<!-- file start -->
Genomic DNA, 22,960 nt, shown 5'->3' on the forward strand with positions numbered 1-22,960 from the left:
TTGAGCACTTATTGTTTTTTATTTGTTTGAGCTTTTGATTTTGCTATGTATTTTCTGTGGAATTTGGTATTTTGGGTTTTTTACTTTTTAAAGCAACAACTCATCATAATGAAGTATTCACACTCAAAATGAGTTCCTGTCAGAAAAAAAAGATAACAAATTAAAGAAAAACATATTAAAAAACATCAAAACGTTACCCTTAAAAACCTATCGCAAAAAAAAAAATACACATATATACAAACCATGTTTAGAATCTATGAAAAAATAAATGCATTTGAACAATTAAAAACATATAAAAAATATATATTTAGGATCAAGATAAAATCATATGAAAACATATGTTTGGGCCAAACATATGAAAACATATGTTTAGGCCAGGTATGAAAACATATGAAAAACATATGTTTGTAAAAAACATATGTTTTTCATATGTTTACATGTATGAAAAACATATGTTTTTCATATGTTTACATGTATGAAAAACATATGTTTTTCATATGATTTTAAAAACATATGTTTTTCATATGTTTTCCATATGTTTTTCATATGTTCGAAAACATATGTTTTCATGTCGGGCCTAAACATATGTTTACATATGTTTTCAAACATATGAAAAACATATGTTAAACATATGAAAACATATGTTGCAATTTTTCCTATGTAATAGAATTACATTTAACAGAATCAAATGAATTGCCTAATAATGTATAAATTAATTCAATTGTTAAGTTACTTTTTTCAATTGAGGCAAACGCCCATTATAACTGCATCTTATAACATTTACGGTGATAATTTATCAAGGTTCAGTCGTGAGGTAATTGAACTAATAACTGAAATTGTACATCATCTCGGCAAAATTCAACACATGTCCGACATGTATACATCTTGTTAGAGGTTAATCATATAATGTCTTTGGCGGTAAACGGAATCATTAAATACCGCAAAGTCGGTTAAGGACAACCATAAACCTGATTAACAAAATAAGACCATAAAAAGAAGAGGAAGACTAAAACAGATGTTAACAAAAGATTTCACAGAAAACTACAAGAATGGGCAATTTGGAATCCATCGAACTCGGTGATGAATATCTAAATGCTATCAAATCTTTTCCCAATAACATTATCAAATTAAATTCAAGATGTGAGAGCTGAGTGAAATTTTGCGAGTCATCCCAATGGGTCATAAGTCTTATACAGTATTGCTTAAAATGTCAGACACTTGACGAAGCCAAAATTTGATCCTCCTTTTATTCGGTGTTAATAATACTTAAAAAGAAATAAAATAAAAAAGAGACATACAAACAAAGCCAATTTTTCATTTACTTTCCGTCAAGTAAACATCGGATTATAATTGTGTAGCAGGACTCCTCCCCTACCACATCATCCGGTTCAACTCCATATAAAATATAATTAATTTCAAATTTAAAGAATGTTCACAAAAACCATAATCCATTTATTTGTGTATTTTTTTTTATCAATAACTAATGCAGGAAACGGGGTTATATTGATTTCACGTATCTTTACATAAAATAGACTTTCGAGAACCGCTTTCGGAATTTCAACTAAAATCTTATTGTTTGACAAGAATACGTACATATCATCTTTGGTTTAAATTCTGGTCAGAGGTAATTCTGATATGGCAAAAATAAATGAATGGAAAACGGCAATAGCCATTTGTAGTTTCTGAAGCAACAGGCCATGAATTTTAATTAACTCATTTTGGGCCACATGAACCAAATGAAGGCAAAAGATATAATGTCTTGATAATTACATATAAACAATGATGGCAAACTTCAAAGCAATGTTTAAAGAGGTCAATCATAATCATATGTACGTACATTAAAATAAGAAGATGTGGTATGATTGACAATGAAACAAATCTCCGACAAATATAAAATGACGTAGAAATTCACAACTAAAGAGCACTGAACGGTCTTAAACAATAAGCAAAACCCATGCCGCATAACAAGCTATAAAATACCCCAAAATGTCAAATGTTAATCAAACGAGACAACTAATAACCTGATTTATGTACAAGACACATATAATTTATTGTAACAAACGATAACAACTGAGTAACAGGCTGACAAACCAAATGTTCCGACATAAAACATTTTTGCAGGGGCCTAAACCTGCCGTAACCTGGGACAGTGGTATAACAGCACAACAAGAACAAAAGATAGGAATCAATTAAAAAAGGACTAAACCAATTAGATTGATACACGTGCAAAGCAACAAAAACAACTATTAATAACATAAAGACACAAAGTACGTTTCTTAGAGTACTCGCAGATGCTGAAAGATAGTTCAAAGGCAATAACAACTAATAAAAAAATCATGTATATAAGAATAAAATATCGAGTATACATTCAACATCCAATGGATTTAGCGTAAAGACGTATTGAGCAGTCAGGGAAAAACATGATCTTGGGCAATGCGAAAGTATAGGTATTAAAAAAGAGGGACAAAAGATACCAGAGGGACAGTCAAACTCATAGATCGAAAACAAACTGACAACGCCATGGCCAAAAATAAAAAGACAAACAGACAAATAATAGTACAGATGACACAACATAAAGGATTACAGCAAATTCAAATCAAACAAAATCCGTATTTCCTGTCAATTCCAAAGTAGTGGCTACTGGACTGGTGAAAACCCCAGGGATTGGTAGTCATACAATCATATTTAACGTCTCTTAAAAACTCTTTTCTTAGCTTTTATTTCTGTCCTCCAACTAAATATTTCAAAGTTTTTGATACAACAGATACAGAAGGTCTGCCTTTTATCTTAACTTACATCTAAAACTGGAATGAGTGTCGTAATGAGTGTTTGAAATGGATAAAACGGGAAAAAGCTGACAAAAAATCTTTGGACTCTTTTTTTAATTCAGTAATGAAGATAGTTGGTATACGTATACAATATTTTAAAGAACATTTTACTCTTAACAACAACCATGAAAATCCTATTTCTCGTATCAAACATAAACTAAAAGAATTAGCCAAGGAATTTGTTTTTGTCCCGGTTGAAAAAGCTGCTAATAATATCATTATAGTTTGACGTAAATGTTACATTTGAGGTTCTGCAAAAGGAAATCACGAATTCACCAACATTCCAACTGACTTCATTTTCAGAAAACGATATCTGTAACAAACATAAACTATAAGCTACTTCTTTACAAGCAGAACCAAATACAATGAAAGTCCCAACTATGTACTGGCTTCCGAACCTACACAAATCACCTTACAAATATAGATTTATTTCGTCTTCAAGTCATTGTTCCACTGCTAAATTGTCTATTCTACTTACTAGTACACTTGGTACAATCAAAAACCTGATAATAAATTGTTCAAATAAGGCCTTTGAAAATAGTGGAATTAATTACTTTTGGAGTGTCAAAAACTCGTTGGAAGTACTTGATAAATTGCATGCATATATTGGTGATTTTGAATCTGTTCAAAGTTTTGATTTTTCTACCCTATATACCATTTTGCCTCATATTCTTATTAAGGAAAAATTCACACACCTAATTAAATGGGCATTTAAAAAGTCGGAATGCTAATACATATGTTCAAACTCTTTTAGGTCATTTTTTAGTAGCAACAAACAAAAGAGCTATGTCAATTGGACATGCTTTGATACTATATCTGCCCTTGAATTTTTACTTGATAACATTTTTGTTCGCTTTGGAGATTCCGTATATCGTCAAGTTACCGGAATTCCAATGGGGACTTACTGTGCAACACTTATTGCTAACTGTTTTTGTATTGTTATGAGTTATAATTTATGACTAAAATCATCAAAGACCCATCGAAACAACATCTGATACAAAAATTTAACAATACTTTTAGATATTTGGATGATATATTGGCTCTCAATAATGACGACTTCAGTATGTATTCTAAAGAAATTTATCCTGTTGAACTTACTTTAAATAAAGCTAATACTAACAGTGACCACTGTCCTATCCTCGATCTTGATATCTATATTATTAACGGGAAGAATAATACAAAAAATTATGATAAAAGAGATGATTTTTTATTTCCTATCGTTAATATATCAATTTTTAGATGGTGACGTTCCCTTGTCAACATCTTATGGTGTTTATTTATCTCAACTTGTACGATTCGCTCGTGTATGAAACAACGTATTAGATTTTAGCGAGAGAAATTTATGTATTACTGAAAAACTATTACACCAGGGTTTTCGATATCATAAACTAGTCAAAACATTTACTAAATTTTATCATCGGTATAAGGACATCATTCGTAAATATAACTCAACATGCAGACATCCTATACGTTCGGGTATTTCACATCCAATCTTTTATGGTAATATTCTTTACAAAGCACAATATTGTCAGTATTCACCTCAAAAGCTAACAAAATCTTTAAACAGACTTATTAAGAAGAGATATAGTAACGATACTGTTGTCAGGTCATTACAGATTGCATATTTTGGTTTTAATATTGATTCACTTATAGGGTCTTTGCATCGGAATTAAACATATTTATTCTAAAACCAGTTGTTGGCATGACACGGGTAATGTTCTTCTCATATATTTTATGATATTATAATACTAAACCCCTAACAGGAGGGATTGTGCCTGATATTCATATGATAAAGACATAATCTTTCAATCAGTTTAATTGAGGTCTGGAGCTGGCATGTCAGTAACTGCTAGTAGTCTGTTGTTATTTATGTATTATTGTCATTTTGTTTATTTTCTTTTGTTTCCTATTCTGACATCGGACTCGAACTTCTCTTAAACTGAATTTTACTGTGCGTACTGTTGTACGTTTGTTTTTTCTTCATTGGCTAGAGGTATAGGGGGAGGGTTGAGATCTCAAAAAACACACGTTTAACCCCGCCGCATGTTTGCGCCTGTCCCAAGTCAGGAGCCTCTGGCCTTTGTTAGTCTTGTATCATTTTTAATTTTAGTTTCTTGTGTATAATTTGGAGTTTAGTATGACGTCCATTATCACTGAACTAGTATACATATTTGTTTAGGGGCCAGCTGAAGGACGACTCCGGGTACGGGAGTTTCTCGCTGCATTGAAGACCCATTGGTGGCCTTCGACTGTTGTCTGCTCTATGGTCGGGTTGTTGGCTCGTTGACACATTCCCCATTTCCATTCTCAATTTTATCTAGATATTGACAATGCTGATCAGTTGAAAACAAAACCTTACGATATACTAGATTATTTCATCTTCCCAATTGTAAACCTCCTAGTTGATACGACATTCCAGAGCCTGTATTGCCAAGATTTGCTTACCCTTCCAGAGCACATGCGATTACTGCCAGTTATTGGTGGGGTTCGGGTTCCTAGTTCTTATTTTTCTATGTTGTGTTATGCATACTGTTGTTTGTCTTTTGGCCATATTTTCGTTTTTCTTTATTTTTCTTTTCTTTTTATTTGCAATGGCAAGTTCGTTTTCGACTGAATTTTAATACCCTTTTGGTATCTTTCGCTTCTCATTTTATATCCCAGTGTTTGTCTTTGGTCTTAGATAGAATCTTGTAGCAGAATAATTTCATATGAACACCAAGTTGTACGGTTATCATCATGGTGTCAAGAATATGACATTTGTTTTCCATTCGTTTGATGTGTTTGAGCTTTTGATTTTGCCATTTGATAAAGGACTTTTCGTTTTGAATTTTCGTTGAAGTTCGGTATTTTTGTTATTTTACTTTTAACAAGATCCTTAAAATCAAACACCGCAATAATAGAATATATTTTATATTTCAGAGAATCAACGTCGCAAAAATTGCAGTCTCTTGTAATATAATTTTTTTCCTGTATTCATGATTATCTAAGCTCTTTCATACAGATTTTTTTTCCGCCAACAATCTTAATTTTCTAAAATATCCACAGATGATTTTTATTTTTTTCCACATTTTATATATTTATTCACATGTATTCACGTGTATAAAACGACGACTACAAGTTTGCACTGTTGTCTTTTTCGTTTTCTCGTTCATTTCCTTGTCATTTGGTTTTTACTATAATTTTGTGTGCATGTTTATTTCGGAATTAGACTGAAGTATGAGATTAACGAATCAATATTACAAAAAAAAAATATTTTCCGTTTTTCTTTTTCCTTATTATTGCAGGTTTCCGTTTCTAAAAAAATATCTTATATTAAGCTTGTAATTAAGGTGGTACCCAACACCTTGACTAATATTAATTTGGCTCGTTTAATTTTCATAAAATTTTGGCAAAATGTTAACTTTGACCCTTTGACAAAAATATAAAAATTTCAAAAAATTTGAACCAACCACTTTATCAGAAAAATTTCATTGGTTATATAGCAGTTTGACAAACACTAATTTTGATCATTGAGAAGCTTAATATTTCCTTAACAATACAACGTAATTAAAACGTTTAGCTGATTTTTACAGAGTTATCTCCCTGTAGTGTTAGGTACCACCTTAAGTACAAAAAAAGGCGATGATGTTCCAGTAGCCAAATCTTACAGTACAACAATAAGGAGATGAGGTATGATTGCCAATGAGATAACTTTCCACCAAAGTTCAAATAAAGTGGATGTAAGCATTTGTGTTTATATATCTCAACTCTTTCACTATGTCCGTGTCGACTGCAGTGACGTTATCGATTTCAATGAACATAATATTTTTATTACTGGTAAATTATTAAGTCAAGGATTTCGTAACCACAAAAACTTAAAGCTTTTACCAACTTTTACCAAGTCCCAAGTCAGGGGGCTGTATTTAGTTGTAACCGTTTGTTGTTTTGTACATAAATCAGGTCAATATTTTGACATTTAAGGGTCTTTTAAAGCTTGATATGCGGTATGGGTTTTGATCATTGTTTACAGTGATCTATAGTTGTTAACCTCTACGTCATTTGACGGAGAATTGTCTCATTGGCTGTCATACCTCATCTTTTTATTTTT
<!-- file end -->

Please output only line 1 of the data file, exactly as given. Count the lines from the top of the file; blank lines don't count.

Genomic DNA, 22,960 nt, shown 5'->3' on the forward strand with positions numbered 1-22,960 from the left: